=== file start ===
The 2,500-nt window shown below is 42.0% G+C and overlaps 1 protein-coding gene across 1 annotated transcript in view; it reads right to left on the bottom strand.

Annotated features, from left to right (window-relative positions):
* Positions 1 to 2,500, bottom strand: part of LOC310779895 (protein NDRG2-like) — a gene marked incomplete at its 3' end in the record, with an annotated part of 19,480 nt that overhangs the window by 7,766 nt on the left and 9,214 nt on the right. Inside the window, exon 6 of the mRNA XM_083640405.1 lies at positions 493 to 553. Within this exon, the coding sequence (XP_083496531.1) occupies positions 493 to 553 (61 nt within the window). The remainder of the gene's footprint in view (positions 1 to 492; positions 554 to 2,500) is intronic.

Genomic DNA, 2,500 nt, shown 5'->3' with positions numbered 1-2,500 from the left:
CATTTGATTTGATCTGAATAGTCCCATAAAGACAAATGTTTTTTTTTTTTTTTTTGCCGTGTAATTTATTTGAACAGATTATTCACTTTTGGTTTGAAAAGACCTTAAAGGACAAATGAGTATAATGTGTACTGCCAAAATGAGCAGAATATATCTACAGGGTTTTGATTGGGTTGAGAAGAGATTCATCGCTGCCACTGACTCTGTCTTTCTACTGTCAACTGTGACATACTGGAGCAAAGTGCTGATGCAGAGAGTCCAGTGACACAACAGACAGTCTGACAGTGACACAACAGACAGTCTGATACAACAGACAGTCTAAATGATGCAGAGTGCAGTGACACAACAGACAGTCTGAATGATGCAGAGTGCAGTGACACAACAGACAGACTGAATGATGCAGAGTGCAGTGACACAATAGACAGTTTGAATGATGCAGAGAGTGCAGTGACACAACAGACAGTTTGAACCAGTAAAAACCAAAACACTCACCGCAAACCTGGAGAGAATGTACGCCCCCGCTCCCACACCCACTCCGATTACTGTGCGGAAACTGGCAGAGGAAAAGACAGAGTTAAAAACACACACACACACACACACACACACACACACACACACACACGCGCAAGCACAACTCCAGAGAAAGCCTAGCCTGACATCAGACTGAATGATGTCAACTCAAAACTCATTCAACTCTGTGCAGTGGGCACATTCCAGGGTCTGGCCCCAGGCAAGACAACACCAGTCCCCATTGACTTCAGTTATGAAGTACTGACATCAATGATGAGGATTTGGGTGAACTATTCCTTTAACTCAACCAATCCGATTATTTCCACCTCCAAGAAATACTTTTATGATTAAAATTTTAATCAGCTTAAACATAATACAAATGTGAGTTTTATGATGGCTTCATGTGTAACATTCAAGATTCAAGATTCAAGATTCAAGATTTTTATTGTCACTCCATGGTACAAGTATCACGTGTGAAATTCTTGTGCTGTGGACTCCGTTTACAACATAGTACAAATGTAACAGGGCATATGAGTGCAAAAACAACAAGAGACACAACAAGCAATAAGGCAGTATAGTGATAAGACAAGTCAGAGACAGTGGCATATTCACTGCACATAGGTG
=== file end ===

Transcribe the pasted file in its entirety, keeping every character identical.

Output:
The 2,500-nt window shown below is 42.0% G+C and overlaps 1 protein-coding gene across 1 annotated transcript in view; it reads right to left on the bottom strand.

Annotated features, from left to right (window-relative positions):
* Positions 1 to 2,500, bottom strand: part of LOC310779895 (protein NDRG2-like) — a gene marked incomplete at its 3' end in the record, with an annotated part of 19,480 nt that overhangs the window by 7,766 nt on the left and 9,214 nt on the right. Inside the window, exon 6 of the mRNA XM_083640405.1 lies at positions 493 to 553. Within this exon, the coding sequence (XP_083496531.1) occupies positions 493 to 553 (61 nt within the window). The remainder of the gene's footprint in view (positions 1 to 492; positions 554 to 2,500) is intronic.

Genomic DNA, 2,500 nt, shown 5'->3' with positions numbered 1-2,500 from the left:
CATTTGATTTGATCTGAATAGTCCCATAAAGACAAATGTTTTTTTTTTTTTTTTTGCCGTGTAATTTATTTGAACAGATTATTCACTTTTGGTTTGAAAAGACCTTAAAGGACAAATGAGTATAATGTGTACTGCCAAAATGAGCAGAATATATCTACAGGGTTTTGATTGGGTTGAGAAGAGATTCATCGCTGCCACTGACTCTGTCTTTCTACTGTCAACTGTGACATACTGGAGCAAAGTGCTGATGCAGAGAGTCCAGTGACACAACAGACAGTCTGACAGTGACACAACAGACAGTCTGATACAACAGACAGTCTAAATGATGCAGAGTGCAGTGACACAACAGACAGTCTGAATGATGCAGAGTGCAGTGACACAACAGACAGACTGAATGATGCAGAGTGCAGTGACACAATAGACAGTTTGAATGATGCAGAGAGTGCAGTGACACAACAGACAGTTTGAACCAGTAAAAACCAAAACACTCACCGCAAACCTGGAGAGAATGTACGCCCCCGCTCCCACACCCACTCCGATTACTGTGCGGAAACTGGCAGAGGAAAAGACAGAGTTAAAAACACACACACACACACACACACACACACACACACACACACACGCGCAAGCACAACTCCAGAGAAAGCCTAGCCTGACATCAGACTGAATGATGTCAACTCAAAACTCATTCAACTCTGTGCAGTGGGCACATTCCAGGGTCTGGCCCCAGGCAAGACAACACCAGTCCCCATTGACTTCAGTTATGAAGTACTGACATCAATGATGAGGATTTGGGTGAACTATTCCTTTAACTCAACCAATCCGATTATTTCCACCTCCAAGAAATACTTTTATGATTAAAATTTTAATCAGCTTAAACATAATACAAATGTGAGTTTTATGATGGCTTCATGTGTAACATTCAAGATTCAAGATTCAAGATTCAAGATTTTTATTGTCACTCCATGGTACAAGTATCACGTGTGAAATTCTTGTGCTGTGGACTCCGTTTACAACATAGTACAAATGTAACAGGGCATATGAGTGCAAAAACAACAAGAGACACAACAAGCAATAAGGCAGTATAGTGATAAGACAAGTCAGAGACAGTGGCATATTCACTGCACATAGGTG